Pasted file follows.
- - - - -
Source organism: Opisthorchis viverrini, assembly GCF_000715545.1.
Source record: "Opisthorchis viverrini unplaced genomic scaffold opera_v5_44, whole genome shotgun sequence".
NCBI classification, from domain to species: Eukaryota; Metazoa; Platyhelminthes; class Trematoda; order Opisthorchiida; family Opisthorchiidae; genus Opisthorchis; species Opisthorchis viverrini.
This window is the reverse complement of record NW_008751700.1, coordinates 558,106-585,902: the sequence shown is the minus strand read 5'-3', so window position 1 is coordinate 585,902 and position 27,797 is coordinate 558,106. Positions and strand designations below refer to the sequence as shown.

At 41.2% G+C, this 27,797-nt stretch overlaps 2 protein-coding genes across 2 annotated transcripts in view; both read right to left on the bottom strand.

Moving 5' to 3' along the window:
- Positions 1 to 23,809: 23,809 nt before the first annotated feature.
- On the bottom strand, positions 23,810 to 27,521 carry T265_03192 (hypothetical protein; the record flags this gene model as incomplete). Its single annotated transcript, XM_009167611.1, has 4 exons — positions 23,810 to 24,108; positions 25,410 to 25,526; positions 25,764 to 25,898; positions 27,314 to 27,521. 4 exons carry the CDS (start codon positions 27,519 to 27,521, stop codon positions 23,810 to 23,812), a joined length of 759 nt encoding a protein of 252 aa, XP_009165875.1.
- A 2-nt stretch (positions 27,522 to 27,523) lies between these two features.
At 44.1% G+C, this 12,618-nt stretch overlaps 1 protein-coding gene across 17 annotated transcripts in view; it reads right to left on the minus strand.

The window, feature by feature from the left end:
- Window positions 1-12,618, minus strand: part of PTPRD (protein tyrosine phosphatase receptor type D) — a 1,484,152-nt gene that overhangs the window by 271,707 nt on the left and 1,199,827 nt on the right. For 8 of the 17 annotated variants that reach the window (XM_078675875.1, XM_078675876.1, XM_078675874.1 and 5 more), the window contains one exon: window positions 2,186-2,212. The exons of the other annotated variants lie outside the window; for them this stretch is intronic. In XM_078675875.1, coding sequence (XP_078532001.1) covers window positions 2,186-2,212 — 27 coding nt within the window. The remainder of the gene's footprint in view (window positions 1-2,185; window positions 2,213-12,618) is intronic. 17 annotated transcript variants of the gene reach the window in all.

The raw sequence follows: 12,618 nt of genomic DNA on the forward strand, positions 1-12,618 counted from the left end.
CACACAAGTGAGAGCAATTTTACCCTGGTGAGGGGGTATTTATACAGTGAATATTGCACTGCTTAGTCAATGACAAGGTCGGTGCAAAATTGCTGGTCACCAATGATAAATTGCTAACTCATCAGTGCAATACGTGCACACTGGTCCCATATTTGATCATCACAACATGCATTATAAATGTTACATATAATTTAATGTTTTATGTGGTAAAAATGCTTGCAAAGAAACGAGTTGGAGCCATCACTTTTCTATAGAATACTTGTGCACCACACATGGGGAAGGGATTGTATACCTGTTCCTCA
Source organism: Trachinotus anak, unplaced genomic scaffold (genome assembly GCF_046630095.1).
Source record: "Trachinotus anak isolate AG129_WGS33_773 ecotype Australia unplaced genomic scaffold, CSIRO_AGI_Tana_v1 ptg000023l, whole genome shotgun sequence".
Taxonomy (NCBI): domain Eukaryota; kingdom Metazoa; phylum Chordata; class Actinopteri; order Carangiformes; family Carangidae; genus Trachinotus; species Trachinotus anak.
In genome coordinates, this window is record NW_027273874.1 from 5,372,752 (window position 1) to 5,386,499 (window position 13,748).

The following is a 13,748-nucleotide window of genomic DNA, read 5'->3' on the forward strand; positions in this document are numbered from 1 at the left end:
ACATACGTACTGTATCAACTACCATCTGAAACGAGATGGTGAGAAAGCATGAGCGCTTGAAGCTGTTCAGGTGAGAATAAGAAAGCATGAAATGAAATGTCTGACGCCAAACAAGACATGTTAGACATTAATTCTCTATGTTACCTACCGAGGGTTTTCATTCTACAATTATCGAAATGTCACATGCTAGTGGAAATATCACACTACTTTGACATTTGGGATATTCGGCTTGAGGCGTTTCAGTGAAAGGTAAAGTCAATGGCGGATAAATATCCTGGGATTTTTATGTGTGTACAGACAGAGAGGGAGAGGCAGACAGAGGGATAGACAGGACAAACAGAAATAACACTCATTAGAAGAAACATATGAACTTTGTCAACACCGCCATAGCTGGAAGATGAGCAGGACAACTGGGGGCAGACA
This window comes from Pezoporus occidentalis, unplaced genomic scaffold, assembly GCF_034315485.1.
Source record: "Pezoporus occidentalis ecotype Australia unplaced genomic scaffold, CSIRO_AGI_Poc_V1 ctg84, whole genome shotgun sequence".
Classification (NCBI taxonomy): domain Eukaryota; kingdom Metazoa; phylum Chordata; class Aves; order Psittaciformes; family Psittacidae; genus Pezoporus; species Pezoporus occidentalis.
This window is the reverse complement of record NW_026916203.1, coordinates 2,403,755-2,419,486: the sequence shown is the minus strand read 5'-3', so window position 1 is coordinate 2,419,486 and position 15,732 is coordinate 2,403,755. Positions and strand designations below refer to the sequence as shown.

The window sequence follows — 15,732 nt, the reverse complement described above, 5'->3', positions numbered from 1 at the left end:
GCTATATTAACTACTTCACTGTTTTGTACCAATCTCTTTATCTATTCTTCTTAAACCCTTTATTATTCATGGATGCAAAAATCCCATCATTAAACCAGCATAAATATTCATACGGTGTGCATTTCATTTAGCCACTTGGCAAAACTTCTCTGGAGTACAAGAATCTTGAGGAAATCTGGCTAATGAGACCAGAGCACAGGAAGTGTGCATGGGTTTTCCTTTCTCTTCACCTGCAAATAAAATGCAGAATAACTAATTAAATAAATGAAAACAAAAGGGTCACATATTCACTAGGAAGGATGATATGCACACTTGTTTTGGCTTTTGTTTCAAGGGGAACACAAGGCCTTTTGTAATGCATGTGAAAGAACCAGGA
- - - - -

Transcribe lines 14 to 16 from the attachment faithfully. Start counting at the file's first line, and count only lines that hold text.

CACACAAGTGAGAGCAATTTTACCCTGGTGAGGGGGTATTTATACAGTGAATATTGCACTGCTTAGTCAATGACAAGGTCGGTGCAAAATTGCTGGTCACCAATGATAAATTGCTAACTCATCAGTGCAATACGTGCACACTGGTCCCATATTTGATCATCACAACATGCATTATAAATGTTACATATAATTTAATGTTTTATGTGGTAAAAATGCTTGCAAAGAAACGAGTTGGAGCCATCACTTTTCTATAGAATACTTGTGCACCACACATGGGGAAGGGATTGTATACCTGTTCCTCA
Source organism: Trachinotus anak, unplaced genomic scaffold (genome assembly GCF_046630095.1).
Source record: "Trachinotus anak isolate AG129_WGS33_773 ecotype Australia unplaced genomic scaffold, CSIRO_AGI_Tana_v1 ptg000023l, whole genome shotgun sequence".